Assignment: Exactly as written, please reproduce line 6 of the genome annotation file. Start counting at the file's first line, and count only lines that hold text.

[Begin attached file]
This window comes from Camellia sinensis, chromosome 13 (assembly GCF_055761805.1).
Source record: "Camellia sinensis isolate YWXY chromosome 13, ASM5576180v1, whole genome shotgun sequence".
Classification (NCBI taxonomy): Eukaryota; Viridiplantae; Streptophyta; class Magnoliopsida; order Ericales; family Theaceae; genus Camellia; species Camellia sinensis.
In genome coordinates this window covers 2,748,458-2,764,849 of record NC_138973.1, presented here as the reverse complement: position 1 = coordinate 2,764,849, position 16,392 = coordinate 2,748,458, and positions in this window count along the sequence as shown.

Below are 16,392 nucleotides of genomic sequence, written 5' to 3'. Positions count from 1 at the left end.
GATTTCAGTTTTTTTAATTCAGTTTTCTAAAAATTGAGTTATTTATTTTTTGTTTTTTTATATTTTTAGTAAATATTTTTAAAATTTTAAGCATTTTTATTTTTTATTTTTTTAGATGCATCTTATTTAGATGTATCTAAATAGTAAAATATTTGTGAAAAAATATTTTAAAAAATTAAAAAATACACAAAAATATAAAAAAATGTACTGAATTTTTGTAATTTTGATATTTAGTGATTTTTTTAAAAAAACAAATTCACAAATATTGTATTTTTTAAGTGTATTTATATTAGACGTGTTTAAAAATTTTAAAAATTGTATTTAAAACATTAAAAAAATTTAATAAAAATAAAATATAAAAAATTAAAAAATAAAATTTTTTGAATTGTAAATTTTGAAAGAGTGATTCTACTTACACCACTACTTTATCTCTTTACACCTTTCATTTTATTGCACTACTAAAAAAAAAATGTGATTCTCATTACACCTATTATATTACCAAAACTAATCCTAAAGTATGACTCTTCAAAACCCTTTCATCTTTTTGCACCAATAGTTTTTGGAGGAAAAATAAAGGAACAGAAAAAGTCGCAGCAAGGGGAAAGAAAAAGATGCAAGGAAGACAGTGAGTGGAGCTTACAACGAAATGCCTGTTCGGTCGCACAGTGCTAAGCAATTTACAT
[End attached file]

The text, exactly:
GATTTCAGTTTTTTTAATTCAGTTTTCTAAAAATTGAGTTATTTATTTTTTGTTTTTTTATATTTTTAGTAAATATTTTTAAAATTTTAAGCATTTTTATTTTTTATTTTTTTAGATGCATCTTATTTAGATGTATCTAAATAGTAAAATATTTGTGAAAAAATATTTTAAAAAATTAAAAAATACACAAAAATATAAAAAAATGTACTGAATTTTTGTAATTTTGATATTTAGTGATTTTTTTAAAAAAACAAATTCACAAATATTGTATTTTTTAAGTGTATTTATATTAGACGTGTTTAAAAATTTTAAAAATTGTATTTAAAACATTAAAAAAATTTAATAAAAATAAAATATAAAAAATTAAAAAATAAAATTTTTTGAATTGTAAATTTTGAAAGAGTGATTCTACTTACACCACTACTTTATCTCTTTACACCTTTCATTTTATTGCACTACTAAAAAAAAAATGTGATTCTCATTACACCTATTATATTACCAAAACTAATCCTAAAGTATGACTCTTCAAAACCCTTTCATCTTTTTGCACCAATAGTTTTTGGAGGAAAAATAAAGGAACAGAAAAAGTCGCAGCAAGGGGAAAGAAAAAGATGCAAGGAAGACAGTGAGTGGAGCTTACAACGAAATGCCTGTTCGGTCGCACAGTGCTAAGCAATTTACAT